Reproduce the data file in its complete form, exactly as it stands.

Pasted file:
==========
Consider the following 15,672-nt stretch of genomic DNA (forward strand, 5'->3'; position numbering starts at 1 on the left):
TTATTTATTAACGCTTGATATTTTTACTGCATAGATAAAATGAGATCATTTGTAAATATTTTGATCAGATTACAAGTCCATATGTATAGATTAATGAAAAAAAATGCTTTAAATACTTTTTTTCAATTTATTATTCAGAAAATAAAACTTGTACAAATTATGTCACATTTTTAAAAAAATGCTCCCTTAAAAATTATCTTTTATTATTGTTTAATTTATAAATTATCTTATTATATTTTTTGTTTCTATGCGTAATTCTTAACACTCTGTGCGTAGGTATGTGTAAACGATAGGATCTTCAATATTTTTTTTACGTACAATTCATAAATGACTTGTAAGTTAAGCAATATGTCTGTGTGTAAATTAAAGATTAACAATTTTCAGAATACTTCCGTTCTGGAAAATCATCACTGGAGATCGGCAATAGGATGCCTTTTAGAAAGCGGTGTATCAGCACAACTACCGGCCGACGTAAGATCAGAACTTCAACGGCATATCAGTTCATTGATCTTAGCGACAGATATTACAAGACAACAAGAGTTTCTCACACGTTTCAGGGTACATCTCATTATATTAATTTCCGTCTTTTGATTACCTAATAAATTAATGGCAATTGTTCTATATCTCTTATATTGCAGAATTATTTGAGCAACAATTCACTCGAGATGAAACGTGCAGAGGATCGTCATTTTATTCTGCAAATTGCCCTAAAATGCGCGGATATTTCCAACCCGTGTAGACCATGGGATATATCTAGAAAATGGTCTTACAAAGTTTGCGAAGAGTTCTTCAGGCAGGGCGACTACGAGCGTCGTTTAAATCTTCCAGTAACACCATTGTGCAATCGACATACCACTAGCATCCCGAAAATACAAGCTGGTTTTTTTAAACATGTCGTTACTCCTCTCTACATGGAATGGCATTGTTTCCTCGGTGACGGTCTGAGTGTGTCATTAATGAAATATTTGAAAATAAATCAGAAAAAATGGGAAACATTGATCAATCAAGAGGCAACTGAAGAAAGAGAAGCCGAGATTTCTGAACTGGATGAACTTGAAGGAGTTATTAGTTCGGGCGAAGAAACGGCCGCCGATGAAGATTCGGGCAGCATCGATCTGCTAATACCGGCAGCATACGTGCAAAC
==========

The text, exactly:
Consider the following 15,672-nt stretch of genomic DNA (forward strand, 5'->3'; position numbering starts at 1 on the left):
TTATTTATTAACGCTTGATATTTTTACTGCATAGATAAAATGAGATCATTTGTAAATATTTTGATCAGATTACAAGTCCATATGTATAGATTAATGAAAAAAAATGCTTTAAATACTTTTTTTCAATTTATTATTCAGAAAATAAAACTTGTACAAATTATGTCACATTTTTAAAAAAATGCTCCCTTAAAAATTATCTTTTATTATTGTTTAATTTATAAATTATCTTATTATATTTTTTGTTTCTATGCGTAATTCTTAACACTCTGTGCGTAGGTATGTGTAAACGATAGGATCTTCAATATTTTTTTTACGTACAATTCATAAATGACTTGTAAGTTAAGCAATATGTCTGTGTGTAAATTAAAGATTAACAATTTTCAGAATACTTCCGTTCTGGAAAATCATCACTGGAGATCGGCAATAGGATGCCTTTTAGAAAGCGGTGTATCAGCACAACTACCGGCCGACGTAAGATCAGAACTTCAACGGCATATCAGTTCATTGATCTTAGCGACAGATATTACAAGACAACAAGAGTTTCTCACACGTTTCAGGGTACATCTCATTATATTAATTTCCGTCTTTTGATTACCTAATAAATTAATGGCAATTGTTCTATATCTCTTATATTGCAGAATTATTTGAGCAACAATTCACTCGAGATGAAACGTGCAGAGGATCGTCATTTTATTCTGCAAATTGCCCTAAAATGCGCGGATATTTCCAACCCGTGTAGACCATGGGATATATCTAGAAAATGGTCTTACAAAGTTTGCGAAGAGTTCTTCAGGCAGGGCGACTACGAGCGTCGTTTAAATCTTCCAGTAACACCATTGTGCAATCGACATACCACTAGCATCCCGAAAATACAAGCTGGTTTTTTTAAACATGTCGTTACTCCTCTCTACATGGAATGGCATTGTTTCCTCGGTGACGGTCTGAGTGTGTCATTAATGAAATATTTGAAAATAAATCAGAAAAAATGGGAAACATTGATCAATCAAGAGGCAACTGAAGAAAGAGAAGCCGAGATTTCTGAACTGGATGAACTTGAAGGAGTTATTAGTTCGGGCGAAGAAACGGCCGCCGATGAAGATTCGGGCAGCATCGATCTGCTAATACCGGCAGCATACGTGCAAAC